Although the crypto market is meant to be decentralized, analysts and commentators believe that a small number of whales may be pulling the strings in the background. The latest reports showed a $1 billion Bitcoin (BTC) transaction executed by one of the whales. However, that particular transaction did not become conspicuous due to its size. It became famous since the sender spent a lot of funds on the transaction fees.
Sending 94k Bitcoins can cost $35
Social media users were left guessing the origin and destination of the funds sent on Sept. 6. That transaction featured 94,504 BTC translating roughly to $1.018 billion. According to Whale Alert monitoring resource, the transaction never involved known wallets. The wallets also never belonged to a particular crypto-related organization, for example, an exchange.
🚨 🚨 🚨 🚨 🚨 🚨 🚨 🚨 🚨 🚨 94,504 #BTC (1,018,147,922 USD) transferred from unknown wallet to unknown wallet
— Whale Alert (@whale_alert) September 6, 2019
One theory implied that these funds could be tied to the institutional trading platform, Bakkt, which starts accepting client deposits on September 6.
Deposit for BAKKT wallet
— Mr G (@MusaShamaev) September 6, 2019
Max Keiser commented on the giant transaction:
“Institutions building inventory for their market-making needs going forward.”
Institutions building inventory for their market-making needs going forward. This = effective ‘put’ on the BTC price at $9,000 (as I’ve been reporting for several yrs now). Ie, institutions are net-buyers of any BTC that shows up at $9k. Risk/reward now for buyers is excellent. https://t.co/up7irZufX6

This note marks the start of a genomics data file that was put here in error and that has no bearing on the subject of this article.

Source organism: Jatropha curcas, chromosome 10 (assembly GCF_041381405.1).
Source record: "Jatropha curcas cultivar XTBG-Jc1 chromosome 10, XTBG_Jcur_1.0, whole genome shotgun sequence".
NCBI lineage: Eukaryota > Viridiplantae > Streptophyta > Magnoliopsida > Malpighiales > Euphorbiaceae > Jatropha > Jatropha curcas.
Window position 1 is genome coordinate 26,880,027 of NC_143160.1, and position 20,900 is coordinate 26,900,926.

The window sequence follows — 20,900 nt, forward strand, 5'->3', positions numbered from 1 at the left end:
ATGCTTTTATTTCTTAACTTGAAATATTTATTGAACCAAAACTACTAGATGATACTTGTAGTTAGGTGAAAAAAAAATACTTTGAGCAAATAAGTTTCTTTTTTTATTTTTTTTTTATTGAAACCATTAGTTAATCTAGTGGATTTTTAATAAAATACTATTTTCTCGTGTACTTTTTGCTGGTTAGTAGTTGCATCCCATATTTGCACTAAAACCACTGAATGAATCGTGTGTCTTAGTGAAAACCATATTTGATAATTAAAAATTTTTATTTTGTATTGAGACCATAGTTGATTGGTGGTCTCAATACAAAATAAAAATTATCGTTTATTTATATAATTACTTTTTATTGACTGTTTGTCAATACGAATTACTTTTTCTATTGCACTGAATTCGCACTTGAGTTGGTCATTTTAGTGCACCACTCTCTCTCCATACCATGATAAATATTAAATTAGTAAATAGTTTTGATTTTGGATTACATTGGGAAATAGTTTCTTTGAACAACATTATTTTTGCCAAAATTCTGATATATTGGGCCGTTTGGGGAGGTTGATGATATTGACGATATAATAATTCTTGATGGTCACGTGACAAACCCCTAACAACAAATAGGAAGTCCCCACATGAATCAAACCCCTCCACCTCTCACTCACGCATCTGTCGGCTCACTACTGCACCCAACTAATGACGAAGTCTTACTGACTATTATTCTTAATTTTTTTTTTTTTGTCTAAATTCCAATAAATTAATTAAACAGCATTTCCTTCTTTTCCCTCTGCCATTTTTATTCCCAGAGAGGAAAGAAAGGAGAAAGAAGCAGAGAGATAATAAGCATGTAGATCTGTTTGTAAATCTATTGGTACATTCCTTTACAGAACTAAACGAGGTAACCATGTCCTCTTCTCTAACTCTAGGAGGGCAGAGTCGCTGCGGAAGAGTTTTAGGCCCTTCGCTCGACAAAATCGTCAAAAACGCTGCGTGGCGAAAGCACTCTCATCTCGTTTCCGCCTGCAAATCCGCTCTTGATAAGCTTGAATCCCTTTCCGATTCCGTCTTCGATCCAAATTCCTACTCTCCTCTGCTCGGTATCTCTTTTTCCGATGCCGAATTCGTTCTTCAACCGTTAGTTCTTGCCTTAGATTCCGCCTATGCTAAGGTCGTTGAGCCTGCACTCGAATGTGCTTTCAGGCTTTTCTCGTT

— Max Keiser, tweet poet. (@maxkeiser) September 6, 2019
It might be the sender who may have been sending these coins to themselves which nonetheless chose a very high fee rate. The fee totalled to almost $700 at 480 satoshis per byte.
The Bitcoin fees vary subject to the speed with which the sender wishes a transaction to be processed by the miners. Most wallets permit manual fee-setting; the more money that is paid in form of fees, the fewer the blocks the sender must wait for a transaction confirmation.
In the current conditions, having a transaction included in the next block that takes up to ten minutes is just 23 satoshis per byte. That means the sender, in this case, overpaid 20 times. The funds might have settled in just 10 minutes if the sender paid a fee of $35 only.
Bitcoin’s Low Transaction Fees Thriving
The transaction fees have remained considerably low in spite of Bitcoin’s rapid rise in price this year. The situation is a stark contrast to 2017 when the biggest crypto circled all-time highs and fees grew in step. At that time, developers of projects like the contentious Bitcoin Cash targeted to take users away promising lower fees.
The total hash rate of Bitcoin continues to surge and has now surpassed 1000% of what it was in September 2017.